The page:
Understandably, people often begin to question the veracity of traditional truth claims when the institutions and social structures which are currently in place seem to be failing to provide for their good, when the hypocrisy of their religious leaders looks larger than their fidelity to the truth, and when their political leaders pay lip service to religious rituals while exploiting their people for their own selfish gain.  Thus the religion which is successful in permeating a society, but no longer is lived out as if it were both true and transformative, creates its own enemies.

Like Buddhism, the Cārvāka school was a reaction against the excesses and corruption and clericalism, a noble effort to struggle against the wrongs of the powerful, and a striving for a simpler philosophy which did not rely on ancient texts of dubious authenticity.  And like Buddhism, the Cārvāka school became what is so often the beginning of the end for protest movements: popular.

"In our opinion the Cārvāka system appears to be a very dominant and thought-provoking system which paved the way for correction of many ideological wrongs because it always talked about those things which appealed to the common masses.  And this might have been the reason that they were called Lokāyata.  Since the views of Cārvākas (Lokāyata) were so practical and convincing, they became popular among the masses.  Here it would be worthwhile to quote the observations of Rajakrishna Mukhopadhyaya.  He writes that the Lokāyata was a very influential system of ancient India.  The fact that the sacrificial rites of the Vedas are held in contempt in the Upaniṣads and in the philosophical works, the disappearance of the supremacy of the Vedic gods, and the atheistic opinion of Kapila, Buddha, and Jaimini, all these are the results of the influence of the Lokāyata.  Ajatia, a follower of Lokāyata, contradicts the dualism and pluralism of Kacchayana.  He does not make any distinction between the soul and the body. ... Buddha's views against the Vedic sacrifices, the memorizing of the Vedic mantras and fruitless repetition to retain them in memory, the caste system, the authority of the Vedas and the worship of the deities, the magical practices and views against the mortification and ascetic practices have their counterpart in the views of the Lokāyata."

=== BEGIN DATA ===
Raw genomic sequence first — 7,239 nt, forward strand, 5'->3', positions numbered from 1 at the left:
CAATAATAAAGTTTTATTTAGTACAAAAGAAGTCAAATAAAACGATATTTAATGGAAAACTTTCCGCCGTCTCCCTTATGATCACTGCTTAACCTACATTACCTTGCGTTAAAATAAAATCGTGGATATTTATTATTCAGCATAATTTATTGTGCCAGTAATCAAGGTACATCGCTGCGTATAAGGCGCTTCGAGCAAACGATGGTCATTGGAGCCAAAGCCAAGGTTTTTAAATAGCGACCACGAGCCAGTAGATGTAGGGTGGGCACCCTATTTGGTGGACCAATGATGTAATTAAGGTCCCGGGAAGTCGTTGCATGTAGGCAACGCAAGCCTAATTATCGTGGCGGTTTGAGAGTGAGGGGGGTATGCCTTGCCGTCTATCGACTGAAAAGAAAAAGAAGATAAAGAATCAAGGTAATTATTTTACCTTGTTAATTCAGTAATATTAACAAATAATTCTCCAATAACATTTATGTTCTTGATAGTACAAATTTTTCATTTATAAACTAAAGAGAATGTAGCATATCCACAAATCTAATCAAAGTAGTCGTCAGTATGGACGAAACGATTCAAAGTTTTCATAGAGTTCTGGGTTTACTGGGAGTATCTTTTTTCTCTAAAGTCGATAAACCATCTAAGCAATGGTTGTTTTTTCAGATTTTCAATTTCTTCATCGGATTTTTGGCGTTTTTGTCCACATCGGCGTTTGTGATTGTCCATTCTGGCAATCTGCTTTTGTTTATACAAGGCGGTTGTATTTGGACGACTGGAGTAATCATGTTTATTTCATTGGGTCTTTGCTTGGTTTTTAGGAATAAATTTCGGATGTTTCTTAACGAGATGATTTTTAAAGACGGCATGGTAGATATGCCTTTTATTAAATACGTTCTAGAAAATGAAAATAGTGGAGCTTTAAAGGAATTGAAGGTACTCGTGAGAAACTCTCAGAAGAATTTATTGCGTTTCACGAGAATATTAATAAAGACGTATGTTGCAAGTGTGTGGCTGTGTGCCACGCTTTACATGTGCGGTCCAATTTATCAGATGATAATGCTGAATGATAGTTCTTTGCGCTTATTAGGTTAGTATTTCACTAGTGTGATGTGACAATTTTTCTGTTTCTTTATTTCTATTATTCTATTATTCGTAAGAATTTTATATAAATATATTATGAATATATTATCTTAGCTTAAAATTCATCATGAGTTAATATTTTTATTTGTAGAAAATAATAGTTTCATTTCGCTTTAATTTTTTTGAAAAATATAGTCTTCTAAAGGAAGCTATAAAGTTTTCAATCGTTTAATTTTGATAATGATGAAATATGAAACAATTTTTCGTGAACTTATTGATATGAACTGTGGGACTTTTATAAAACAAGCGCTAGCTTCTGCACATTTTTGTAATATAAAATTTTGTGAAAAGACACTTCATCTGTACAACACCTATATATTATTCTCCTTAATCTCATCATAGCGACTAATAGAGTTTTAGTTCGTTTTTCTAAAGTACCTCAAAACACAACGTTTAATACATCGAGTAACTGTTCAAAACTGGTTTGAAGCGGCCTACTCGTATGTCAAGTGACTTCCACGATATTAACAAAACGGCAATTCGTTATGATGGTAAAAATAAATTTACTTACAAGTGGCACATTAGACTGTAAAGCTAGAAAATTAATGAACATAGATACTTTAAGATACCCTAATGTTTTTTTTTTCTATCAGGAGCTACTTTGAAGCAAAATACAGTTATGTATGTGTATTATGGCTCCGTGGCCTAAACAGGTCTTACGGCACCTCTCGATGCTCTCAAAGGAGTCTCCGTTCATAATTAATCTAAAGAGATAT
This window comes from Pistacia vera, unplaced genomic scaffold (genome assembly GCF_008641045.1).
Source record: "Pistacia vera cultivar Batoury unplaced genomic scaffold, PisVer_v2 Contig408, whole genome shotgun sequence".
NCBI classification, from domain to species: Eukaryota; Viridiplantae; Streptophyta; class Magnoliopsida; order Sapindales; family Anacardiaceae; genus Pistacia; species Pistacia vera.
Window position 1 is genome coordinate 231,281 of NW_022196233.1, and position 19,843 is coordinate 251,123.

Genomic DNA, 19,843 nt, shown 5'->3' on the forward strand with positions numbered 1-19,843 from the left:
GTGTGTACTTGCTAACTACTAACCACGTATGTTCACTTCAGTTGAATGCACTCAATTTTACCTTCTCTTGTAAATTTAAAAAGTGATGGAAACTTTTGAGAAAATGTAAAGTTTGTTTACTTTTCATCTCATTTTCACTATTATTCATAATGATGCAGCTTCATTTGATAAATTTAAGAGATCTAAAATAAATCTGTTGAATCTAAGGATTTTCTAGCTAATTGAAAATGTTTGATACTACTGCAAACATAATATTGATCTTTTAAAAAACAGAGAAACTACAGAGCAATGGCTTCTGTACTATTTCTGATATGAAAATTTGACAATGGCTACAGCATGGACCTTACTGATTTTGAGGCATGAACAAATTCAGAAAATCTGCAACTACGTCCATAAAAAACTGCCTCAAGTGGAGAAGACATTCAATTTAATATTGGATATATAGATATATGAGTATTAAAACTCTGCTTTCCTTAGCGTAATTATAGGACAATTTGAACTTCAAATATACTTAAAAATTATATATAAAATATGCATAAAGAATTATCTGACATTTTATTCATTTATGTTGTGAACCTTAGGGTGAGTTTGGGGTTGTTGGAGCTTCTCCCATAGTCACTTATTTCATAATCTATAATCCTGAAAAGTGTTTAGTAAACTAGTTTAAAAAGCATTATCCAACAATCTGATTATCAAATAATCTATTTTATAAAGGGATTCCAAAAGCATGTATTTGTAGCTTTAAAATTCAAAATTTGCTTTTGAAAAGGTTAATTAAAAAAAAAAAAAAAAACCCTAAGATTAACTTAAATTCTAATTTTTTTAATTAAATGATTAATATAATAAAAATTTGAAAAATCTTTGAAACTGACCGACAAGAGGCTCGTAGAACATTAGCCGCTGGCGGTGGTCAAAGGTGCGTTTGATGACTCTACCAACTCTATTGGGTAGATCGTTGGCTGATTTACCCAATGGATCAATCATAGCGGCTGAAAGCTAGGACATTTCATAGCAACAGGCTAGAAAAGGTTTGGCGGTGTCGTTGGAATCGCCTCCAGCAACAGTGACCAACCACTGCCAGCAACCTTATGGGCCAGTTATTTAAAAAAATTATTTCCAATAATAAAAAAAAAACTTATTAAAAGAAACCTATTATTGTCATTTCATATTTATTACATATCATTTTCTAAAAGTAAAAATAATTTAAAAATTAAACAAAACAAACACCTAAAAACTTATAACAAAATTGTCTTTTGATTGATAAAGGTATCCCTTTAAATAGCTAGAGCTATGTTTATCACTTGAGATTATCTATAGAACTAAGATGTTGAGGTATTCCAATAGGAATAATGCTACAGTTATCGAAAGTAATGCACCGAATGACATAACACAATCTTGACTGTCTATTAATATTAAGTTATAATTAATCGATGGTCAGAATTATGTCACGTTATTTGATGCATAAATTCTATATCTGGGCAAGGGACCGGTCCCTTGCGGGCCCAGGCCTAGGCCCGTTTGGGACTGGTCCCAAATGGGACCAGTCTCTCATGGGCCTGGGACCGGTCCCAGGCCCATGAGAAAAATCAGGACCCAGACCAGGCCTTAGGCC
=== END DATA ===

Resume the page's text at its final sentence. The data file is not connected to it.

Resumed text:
The Cārvāka school which began by attacking its predecessors for their unnecessary beliefs, their reliance on unreliable means of knowing, and their ossified orthodox beliefs, ends by taking up unnecessary beliefs, relying on unreliable means of knowing, and becoming ossified into a school of thought which is accepted as part of the landscape of the Indian philosophy it was revolting against.

"In its fourth stage it came to be at one with the Buddhists and the Jainas in opposing the Vedantists and got the common designation nāstika.  A nāstika is one who condemns the Vedas -- nastiko vedanindakah."

At this point, the Cārvāka are a fully recognized part of Indian philosophy, albeit a heterodox part.  They are placed within the framework of Indian philosophical traditions rather than being an oppositional force outside of it.  This stage is of course the cementing of Cārvāka as a popular movement rather than a protest movement animated by its opposition to the status quo.  It is also the end of their school of thought, which Heera dates to 1400 CE.